6.2. Load-displacement relations

The total vertical load P required to achieve the displacement Δ can be obtained by integrating the net normal contact load pressure R(r) over the rigid disk as follows [32]:

(39)
P = 0 a 2 π r R ( r ) d r .

It can be shown that the unknown contact load distribution acting on the rigid disk R(r) can be obtained by including numerical integration and numerical derivation, as follows:

(40)
R r = - 2 μ π r d d r r a ρ θ ρ ρ 2 - r 2 d ρ .

To solve the contact load R(r), we should dissolve the numerical derivation. The simplest method is to use finite difference approximations. The numerical result of Eq. (40), for beryl rock and synthetic materials leads to the following results in Figs. 13-20.

Fig. 13. Contact load pressure R(r) for beryl rock (real part)

 Contact load pressure R(r) for beryl rock (real part)

Fig. 14. Contact load pressure R(r) for beryl rock (imaginary part)

 Contact load pressure R(r) for beryl rock (imaginary part)

6.3. Dynamic compliance

In addition, with the view of achieving dynamic compliance for the rigid disk, on substituting Eqs. (40) into (39), and performing the integration, one fields that the resultant load is expressible as [32]:

(41)
P = 4 μ 0 a θ ( ρ ) d ρ .

This can be evaluated directly in terms of the solution of the Fredholm equation. With the solution given by θ, one may express the dynamic compliance, which is the ratio of Δ to P. The results of the dynamic compliance for beryl rock and synthetic transversely isotropic materials take the following results shown in Figs. 21 and 22.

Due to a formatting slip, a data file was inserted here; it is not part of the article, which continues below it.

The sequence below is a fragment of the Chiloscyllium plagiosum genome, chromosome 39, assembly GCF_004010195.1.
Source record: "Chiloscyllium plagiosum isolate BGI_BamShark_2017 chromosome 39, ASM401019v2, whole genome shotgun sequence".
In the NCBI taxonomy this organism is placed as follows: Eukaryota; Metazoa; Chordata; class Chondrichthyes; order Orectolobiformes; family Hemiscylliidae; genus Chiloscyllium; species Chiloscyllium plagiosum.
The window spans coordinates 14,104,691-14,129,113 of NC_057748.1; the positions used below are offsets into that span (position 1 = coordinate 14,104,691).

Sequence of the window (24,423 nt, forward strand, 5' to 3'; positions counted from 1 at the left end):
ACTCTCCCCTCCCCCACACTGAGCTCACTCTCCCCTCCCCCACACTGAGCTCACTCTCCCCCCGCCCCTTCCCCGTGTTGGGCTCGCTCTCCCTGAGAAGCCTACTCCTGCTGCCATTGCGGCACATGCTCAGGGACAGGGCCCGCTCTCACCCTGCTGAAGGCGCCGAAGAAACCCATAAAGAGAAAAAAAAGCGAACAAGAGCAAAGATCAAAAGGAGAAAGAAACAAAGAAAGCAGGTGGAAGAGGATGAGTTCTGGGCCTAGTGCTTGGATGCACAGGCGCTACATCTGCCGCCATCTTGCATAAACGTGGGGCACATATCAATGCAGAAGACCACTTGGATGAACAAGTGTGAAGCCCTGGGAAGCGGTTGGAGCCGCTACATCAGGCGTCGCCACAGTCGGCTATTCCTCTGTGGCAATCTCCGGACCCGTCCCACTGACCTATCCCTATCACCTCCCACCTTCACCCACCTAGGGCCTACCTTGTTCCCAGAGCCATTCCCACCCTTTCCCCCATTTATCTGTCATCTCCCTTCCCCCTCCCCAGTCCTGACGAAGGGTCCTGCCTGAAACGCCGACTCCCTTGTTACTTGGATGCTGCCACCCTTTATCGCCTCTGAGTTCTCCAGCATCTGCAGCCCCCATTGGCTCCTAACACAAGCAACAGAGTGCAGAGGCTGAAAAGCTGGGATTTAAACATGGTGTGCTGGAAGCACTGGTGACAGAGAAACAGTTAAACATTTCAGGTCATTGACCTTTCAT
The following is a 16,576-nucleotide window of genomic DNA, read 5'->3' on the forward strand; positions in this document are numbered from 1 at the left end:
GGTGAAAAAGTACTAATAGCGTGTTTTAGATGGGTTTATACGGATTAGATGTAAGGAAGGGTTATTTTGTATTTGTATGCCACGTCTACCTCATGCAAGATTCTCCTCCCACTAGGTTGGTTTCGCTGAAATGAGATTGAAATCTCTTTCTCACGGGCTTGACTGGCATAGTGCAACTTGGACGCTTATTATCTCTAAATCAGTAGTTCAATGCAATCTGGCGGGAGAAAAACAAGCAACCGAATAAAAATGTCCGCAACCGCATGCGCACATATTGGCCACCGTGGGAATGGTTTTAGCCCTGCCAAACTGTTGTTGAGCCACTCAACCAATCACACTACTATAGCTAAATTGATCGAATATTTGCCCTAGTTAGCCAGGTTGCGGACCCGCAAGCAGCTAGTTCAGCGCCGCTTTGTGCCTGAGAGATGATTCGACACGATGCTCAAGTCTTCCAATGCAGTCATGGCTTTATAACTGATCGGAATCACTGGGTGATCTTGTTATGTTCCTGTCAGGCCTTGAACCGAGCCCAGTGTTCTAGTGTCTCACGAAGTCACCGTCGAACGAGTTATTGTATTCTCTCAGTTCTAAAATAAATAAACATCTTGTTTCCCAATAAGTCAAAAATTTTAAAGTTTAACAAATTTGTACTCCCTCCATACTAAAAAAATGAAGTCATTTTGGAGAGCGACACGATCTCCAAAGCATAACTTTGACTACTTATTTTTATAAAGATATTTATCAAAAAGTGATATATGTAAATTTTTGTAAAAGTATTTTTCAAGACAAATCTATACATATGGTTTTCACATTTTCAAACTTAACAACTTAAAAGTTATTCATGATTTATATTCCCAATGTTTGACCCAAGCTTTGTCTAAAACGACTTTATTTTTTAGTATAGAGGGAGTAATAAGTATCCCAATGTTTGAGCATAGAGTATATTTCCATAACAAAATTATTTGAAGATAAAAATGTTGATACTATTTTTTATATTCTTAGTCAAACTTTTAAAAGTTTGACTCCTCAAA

Fig. 15. Contact load pressure R(r) for material 1 (real part)

 Contact load pressure R(r) for material 1 (real part)

Fig. 16. Contact load pressure R(r) for material 1 (imaginary part)

 Contact load pressure R(r) for material 1 (imaginary part)

Fig. 17. Contact load pressure R(r) for material 2 (real part)

 Contact load pressure R(r) for material 2 (real part)

Fig. 18. Contact load pressure R(r) for material 2 (imaginary part)

 Contact load pressure R(r) for material 2 (imaginary part)

Fig. 19. Contact load pressure R(r) for material 3 (real part)

 Contact load pressure R(r) for material 3 (real part)

Fig. 20. Contact load pressure R(r) for material 3 (imaginary part)

 Contact load pressure R(r) for material 3 (imaginary part)

Fig. 21. Comparison of results for dynamic compliance (real part)

 Comparison of results for dynamic compliance (real part)

Fig. 22. Comparison of results for dynamic compliance (imaginary part)

 Comparison of results for dynamic compliance (imaginary part)

7. Conclusions

In this paper, the response of an elastic transversely isotropic full-space to an arbitrary, time-harmonic, buried source is derived using the method of displacement potentials and integral transforms. Some numerical results for the contact pressure and compliance factor corresponding to the beryl rock full-space are also presented.